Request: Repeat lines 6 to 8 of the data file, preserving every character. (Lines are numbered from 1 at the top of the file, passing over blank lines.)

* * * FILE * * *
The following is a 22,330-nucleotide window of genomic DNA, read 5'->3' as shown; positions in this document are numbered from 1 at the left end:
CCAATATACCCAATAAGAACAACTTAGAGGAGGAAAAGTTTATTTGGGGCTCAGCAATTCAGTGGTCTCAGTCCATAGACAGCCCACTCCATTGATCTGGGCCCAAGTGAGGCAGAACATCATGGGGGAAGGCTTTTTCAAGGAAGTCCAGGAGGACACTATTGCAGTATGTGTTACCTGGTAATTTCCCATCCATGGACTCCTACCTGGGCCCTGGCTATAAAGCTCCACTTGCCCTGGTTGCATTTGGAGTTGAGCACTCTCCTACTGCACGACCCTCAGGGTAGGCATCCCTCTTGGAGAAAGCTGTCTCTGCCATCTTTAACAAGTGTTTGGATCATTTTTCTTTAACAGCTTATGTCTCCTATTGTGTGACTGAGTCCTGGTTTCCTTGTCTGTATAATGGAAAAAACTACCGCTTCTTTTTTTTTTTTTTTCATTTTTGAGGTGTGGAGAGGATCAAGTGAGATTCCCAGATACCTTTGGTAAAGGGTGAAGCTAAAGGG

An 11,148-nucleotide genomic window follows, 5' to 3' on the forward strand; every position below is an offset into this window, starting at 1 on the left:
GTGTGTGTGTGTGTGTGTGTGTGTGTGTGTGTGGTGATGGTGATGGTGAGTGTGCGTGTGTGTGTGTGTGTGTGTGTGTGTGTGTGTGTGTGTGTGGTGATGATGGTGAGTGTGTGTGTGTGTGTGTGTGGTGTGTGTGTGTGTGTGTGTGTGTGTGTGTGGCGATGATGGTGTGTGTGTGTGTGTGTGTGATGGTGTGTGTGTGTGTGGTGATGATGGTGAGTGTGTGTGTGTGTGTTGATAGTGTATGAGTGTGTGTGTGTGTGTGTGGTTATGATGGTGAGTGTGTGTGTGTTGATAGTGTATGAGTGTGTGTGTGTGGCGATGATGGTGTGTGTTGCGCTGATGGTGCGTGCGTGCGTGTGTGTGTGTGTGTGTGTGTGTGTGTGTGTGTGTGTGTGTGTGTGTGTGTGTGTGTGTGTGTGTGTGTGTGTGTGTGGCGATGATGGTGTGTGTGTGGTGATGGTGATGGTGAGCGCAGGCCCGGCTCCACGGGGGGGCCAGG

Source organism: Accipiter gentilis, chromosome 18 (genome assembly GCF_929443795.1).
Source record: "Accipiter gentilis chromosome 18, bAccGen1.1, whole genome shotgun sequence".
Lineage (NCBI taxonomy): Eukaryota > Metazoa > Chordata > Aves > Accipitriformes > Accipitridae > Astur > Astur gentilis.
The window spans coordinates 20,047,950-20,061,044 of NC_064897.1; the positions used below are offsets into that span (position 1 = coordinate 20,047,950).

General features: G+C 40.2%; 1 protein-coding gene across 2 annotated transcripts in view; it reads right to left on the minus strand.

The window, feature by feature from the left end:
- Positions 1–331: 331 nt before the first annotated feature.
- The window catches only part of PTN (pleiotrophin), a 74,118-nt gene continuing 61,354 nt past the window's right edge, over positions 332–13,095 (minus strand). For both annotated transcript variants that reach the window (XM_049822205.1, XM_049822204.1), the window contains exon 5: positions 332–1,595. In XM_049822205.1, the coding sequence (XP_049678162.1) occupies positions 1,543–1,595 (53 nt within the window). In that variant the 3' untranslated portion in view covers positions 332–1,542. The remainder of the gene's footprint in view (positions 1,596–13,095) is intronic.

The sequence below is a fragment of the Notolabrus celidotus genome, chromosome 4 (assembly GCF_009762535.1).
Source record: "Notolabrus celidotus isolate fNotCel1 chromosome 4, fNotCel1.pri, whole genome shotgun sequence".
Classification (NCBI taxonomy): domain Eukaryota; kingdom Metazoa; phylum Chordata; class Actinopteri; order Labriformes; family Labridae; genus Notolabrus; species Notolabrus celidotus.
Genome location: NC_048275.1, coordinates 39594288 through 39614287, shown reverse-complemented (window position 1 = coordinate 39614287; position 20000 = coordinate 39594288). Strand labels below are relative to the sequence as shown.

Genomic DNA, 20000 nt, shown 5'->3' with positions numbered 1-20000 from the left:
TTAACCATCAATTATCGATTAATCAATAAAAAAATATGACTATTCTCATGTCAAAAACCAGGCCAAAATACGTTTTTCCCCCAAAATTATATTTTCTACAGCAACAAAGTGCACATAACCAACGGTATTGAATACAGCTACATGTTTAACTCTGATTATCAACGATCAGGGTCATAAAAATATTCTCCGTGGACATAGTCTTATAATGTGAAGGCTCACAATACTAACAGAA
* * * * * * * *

Source record: "Accipiter gentilis chromosome 18, bAccGen1.1, whole genome shotgun sequence".
Lineage (NCBI taxonomy): Eukaryota > Metazoa > Chordata > Aves > Accipitriformes > Accipitridae > Astur > Astur gentilis.
The window spans coordinates 20,047,950-20,061,044 of NC_064897.1; the positions used below are offsets into that span (position 1 = coordinate 20,047,950).